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Towards a More Entangled Ottoman Intellectual History: The Case of Mecelle (1868-1889)
The more recent scholarship establishes that the first codified civil law in the Islamic World Mecelle-i Ahkâm-ı Adliyye (1868-1876) is not a sort of timid, traditionalist, Islamist, and less successful alternative to the French Civil Code but rather a part of the modern global codification movement of the long 19th century. Following that, this paper aims to contribute to the ever-growing scholarship that challenges a sort of diffusionist modernity model according to which ideas, reforms, and all sorts of intellectual advancements first originate in the Ottoman capital, İstanbul, and then spread to the so-called periphery of the empire. That is, by drawing on primary sources in Ottoman Turkish and Arabic, it examines Mecelle by paying attention to the connections and affiliations across the empire: from a less İstanbul-centric perspective and by considering the contributions of non-Muslim Ottoman subjects’ and their engagement with the Mecelle. The first major contribution of this research is to demonstrate that controversies around the Mecelle were not limited to a small circle of intellectuals and bureaucrats in İstanbul: more recent scholarship and my ongoing research demonstrate that Mecelle can be better understood when the multi-directional intellectual exchanges that were not necessarily limited by time, political borders, and sectarian differences into consideration. Archival documents including the previously unutilized meeting minutes of the Mecelle Committee and correspondence among its members enable me to reveal important intellectual networks and entanglements within the Ottoman Empire and with the larger Islamic world. Thus, I argue that the preparation of Mecelle (1868-1876) and subsequent meetings of the Mecelle Committee until 1889 further enhance the creation and expansion of these networks where İstanbul might be an important center, but certainly not the only one. Secondly, Mecelle was prepared for Muslim as well as non-Muslim subjects of the Ottoman Empire. Thus, although it should not come as a surprise that non-Muslim subjects of the empire also showed great interest in Mecelle, there has not been any dedicated study on non-Muslim engagements with Mecelle. To close this gap, this study focuses on non-Muslim legal experts and intellectuals. Relying on my findings from the Ottoman archives such as the correspondence of the Mecelle Committee with non-Muslim legal experts, and books written on the interpretation of Mecelle by non-Muslim Ottoman subjects, it can be safely concluded that the non-Muslims were an important part of the making of the Mecelle.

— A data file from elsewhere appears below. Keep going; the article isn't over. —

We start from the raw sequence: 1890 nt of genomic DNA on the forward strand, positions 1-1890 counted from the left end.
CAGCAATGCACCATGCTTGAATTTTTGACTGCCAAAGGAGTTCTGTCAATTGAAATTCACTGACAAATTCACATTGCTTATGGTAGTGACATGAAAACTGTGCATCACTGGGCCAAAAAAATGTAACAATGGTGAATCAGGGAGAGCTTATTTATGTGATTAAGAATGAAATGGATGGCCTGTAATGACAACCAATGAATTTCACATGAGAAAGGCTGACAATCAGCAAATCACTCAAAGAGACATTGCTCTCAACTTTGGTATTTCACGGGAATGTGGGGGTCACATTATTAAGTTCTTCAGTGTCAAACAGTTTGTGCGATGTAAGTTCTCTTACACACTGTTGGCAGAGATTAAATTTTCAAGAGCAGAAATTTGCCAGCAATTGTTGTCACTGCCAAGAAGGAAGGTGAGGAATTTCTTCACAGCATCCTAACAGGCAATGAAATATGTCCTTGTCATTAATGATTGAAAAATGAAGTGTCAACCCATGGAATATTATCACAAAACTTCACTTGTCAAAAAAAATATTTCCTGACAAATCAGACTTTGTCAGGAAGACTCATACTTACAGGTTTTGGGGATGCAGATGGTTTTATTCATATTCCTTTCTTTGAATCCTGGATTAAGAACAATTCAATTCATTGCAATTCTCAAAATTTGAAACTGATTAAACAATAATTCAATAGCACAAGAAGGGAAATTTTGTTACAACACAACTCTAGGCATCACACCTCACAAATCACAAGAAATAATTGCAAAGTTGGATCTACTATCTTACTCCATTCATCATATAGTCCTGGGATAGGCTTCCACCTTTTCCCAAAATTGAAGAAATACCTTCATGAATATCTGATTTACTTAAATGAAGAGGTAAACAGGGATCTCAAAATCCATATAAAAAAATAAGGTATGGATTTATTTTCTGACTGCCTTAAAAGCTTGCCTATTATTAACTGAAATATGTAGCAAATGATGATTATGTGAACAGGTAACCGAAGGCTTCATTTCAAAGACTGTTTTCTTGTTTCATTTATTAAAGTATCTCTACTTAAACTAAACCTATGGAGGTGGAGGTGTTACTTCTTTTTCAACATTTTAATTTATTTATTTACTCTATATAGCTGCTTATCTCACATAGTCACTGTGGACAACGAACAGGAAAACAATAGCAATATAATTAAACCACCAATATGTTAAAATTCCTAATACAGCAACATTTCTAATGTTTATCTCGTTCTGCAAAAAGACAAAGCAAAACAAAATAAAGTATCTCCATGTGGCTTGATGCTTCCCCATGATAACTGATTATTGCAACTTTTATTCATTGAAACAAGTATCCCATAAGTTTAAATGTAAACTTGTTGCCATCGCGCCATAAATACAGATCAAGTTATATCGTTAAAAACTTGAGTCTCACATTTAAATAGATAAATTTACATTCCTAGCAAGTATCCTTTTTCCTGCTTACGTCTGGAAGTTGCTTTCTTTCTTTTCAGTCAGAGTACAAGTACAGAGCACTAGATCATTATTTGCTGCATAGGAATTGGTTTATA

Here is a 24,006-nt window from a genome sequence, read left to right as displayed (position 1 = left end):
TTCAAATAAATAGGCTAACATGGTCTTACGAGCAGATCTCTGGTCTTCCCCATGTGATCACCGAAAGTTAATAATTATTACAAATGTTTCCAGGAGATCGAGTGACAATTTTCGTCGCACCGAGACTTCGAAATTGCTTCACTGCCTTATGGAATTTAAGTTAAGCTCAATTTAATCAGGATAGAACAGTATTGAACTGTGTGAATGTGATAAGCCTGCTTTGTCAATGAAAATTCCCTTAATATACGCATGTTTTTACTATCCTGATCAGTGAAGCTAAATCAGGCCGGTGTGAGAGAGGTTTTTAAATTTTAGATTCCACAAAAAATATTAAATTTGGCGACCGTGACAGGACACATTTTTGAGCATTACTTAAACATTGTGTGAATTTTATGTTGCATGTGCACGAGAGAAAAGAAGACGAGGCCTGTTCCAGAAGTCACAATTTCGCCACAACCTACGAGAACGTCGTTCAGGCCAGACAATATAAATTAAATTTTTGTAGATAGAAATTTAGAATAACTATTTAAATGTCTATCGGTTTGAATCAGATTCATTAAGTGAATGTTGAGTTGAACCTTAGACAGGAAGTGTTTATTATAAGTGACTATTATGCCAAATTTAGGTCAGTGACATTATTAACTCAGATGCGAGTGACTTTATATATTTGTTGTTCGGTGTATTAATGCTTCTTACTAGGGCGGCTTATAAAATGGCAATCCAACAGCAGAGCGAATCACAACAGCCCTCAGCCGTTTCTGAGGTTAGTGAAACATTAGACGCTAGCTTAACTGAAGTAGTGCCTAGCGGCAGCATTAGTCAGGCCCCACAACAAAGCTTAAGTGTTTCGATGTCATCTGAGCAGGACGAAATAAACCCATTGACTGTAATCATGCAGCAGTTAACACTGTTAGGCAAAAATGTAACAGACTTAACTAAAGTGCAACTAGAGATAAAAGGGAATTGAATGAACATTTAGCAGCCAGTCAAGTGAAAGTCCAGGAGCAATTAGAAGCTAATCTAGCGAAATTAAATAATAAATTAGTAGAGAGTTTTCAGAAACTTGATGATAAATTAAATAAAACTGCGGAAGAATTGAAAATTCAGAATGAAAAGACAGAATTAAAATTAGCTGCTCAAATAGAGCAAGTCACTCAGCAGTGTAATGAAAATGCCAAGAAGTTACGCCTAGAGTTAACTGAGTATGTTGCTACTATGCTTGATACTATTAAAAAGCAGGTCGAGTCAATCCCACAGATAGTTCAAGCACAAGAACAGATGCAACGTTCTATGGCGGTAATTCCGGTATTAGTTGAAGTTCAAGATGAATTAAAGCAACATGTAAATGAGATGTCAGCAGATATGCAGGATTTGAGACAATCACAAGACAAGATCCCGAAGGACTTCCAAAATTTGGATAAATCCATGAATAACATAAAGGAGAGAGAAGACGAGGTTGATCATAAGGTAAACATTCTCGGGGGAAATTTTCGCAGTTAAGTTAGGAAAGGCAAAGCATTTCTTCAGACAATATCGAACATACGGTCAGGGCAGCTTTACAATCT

Geographic Area
All Middle East
Arabian Peninsula
Ottoman Empire
Sub Area